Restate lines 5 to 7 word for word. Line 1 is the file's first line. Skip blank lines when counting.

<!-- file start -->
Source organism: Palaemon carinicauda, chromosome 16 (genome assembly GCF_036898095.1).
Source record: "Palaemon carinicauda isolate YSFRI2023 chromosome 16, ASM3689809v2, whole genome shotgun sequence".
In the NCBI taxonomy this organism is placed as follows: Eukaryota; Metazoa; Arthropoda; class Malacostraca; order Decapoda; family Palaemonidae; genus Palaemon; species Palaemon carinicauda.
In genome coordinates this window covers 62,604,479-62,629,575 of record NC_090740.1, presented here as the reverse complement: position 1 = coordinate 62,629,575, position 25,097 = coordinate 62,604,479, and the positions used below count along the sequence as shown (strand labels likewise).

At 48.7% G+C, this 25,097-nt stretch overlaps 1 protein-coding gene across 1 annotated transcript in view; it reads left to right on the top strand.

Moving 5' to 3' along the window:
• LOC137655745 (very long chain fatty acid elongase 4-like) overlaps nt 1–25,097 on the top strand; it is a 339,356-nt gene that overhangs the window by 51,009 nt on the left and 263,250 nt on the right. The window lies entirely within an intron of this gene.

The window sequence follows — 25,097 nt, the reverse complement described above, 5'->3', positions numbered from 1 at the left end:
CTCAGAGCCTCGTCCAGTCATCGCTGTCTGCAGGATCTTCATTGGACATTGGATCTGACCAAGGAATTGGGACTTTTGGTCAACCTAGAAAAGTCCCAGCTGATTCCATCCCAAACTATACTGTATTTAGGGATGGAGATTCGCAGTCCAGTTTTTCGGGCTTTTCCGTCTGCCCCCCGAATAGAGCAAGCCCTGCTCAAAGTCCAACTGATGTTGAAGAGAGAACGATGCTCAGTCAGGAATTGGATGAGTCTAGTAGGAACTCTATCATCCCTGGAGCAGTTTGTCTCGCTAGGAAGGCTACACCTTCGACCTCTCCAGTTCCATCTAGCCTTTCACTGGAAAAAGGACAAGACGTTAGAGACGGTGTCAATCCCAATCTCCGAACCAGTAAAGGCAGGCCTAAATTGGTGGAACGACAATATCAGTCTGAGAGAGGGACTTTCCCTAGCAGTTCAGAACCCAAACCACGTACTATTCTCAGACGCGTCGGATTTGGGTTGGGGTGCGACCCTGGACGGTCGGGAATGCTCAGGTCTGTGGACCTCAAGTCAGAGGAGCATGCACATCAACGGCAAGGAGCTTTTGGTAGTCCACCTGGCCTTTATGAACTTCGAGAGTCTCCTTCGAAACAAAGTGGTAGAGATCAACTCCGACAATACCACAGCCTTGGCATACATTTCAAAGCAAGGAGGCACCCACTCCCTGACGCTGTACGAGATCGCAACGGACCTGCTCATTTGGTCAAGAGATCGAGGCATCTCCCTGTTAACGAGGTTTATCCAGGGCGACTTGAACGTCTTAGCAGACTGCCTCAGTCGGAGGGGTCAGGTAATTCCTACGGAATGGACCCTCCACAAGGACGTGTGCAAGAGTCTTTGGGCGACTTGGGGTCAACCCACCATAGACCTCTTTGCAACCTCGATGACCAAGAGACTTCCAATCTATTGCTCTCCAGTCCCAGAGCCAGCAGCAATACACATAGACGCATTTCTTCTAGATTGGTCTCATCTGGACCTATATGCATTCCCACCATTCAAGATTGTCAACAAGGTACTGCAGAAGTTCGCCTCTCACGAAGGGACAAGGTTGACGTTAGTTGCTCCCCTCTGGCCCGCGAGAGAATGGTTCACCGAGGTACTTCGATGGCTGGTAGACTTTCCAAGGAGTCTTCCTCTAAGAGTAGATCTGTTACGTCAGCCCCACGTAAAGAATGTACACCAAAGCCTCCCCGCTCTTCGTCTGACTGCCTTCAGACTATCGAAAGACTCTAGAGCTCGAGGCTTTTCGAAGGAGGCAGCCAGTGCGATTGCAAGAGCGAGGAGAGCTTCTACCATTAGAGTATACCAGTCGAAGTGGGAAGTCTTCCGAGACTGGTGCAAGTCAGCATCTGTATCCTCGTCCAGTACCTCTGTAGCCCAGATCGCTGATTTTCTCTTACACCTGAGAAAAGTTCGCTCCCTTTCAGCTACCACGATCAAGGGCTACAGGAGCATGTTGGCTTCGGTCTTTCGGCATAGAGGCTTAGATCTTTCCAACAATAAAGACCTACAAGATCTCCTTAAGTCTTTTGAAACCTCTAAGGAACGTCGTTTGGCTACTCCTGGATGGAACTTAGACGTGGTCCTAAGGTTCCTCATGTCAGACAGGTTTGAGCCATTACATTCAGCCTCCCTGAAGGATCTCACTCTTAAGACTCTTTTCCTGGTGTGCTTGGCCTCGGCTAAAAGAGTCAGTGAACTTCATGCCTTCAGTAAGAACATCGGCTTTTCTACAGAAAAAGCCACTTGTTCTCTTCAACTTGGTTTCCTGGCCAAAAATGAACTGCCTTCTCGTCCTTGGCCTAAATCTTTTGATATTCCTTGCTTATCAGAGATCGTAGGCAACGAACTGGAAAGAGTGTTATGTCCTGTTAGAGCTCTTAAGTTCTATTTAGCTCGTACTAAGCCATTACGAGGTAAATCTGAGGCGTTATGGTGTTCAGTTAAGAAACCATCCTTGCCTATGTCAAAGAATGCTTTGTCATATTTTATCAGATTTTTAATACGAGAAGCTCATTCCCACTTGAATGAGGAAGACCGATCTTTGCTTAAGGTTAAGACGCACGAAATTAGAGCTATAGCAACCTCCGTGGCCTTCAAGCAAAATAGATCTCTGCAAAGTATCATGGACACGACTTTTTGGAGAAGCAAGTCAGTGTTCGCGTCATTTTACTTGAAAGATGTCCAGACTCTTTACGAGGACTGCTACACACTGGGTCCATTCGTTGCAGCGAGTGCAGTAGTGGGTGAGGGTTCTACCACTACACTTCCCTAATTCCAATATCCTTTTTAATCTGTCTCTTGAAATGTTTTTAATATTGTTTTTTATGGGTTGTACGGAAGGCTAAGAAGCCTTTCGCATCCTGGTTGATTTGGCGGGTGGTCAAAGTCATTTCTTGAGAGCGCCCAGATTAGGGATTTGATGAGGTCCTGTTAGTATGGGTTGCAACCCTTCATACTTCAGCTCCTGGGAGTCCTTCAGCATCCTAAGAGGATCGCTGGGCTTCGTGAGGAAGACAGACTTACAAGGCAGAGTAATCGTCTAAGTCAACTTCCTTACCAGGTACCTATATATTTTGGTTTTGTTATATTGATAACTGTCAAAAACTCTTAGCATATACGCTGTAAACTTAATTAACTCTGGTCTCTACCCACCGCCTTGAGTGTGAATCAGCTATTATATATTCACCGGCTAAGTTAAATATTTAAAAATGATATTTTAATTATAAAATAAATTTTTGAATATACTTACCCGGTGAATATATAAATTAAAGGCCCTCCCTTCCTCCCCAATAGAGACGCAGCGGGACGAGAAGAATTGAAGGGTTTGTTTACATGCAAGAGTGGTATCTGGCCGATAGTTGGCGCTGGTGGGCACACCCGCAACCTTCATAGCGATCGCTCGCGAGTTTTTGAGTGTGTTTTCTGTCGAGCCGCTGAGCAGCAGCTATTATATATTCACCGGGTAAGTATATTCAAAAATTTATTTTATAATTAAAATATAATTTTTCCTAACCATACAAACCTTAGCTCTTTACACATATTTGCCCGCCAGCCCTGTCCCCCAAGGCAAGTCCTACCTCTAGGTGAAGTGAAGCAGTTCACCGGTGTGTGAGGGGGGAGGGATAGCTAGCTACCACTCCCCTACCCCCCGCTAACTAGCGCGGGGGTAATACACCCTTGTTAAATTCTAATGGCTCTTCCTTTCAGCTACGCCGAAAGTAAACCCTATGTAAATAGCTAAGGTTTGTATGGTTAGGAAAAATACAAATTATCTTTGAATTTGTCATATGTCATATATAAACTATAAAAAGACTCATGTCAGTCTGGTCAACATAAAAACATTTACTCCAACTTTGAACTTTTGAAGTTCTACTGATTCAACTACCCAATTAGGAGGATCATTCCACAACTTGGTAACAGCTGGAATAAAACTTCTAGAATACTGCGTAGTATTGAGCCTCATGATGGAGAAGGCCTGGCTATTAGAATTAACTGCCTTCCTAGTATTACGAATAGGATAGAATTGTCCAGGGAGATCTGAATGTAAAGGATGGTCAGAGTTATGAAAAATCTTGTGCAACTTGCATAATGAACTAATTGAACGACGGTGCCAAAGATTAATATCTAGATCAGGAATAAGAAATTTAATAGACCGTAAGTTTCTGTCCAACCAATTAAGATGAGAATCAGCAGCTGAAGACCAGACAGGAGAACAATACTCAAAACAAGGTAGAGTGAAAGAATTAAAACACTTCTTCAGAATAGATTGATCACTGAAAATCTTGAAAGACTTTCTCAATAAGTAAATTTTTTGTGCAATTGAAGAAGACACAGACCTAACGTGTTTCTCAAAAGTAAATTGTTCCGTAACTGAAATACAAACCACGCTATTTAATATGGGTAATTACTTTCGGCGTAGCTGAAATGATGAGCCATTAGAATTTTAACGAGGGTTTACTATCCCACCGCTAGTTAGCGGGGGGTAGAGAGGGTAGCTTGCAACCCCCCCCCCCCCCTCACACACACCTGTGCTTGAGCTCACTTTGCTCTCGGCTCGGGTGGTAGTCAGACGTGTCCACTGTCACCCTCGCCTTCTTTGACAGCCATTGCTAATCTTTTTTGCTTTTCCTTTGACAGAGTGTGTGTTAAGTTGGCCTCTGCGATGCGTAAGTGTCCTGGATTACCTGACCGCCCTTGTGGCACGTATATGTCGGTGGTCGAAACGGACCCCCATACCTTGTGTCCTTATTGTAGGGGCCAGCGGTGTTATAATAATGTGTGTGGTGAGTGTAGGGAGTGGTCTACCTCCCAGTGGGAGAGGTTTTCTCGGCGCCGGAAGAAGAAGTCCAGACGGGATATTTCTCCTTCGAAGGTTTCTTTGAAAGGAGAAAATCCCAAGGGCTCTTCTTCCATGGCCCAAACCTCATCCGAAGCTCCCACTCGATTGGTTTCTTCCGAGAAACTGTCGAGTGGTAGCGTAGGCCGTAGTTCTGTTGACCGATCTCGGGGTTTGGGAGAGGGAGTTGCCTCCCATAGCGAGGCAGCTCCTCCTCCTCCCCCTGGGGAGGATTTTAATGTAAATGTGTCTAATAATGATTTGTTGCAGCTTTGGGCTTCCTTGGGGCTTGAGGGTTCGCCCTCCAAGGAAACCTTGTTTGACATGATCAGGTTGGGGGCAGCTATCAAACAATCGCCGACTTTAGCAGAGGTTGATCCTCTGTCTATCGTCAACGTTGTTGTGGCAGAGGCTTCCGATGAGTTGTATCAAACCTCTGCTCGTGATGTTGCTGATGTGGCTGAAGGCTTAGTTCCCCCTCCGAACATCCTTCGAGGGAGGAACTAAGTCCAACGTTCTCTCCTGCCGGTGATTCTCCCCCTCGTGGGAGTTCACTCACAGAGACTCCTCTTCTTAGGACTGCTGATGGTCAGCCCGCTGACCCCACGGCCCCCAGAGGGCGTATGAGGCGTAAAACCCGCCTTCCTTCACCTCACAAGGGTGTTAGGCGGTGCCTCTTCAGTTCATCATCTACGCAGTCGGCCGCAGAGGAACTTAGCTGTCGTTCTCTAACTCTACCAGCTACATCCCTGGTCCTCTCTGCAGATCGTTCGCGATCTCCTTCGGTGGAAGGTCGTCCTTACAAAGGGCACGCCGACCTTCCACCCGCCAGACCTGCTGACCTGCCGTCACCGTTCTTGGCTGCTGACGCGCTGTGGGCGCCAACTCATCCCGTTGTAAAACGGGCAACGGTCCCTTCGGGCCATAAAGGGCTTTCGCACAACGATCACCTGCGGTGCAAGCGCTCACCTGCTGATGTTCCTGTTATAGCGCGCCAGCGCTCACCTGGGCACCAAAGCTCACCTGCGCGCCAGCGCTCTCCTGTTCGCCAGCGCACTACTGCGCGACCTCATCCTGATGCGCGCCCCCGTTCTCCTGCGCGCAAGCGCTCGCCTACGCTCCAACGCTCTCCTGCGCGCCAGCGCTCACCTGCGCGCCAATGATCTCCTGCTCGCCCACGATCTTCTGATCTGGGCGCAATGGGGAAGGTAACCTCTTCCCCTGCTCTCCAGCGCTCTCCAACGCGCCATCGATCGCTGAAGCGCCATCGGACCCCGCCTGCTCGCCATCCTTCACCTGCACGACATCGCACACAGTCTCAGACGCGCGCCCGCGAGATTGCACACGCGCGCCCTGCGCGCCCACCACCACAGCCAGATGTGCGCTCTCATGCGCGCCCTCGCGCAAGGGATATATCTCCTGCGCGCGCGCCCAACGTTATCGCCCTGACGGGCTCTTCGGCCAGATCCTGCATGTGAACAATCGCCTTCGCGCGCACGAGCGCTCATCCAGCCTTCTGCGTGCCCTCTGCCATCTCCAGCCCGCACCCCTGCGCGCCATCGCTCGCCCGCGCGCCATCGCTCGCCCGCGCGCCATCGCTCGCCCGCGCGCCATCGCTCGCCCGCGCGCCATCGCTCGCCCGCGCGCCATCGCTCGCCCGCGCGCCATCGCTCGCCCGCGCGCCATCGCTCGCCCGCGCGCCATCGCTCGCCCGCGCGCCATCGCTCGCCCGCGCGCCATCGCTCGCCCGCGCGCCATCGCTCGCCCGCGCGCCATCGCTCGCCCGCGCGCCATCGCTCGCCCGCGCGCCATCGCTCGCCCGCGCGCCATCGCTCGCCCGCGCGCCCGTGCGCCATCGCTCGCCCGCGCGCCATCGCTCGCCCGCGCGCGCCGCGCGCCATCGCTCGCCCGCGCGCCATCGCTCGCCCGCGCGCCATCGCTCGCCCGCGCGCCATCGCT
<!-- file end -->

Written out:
At 48.7% G+C, this 25,097-nt stretch overlaps 1 protein-coding gene across 1 annotated transcript in view; it reads left to right on the top strand.

Moving 5' to 3' along the window:
• LOC137655745 (very long chain fatty acid elongase 4-like) overlaps nt 1–25,097 on the top strand; it is a 339,356-nt gene that overhangs the window by 51,009 nt on the left and 263,250 nt on the right. The window lies entirely within an intron of this gene.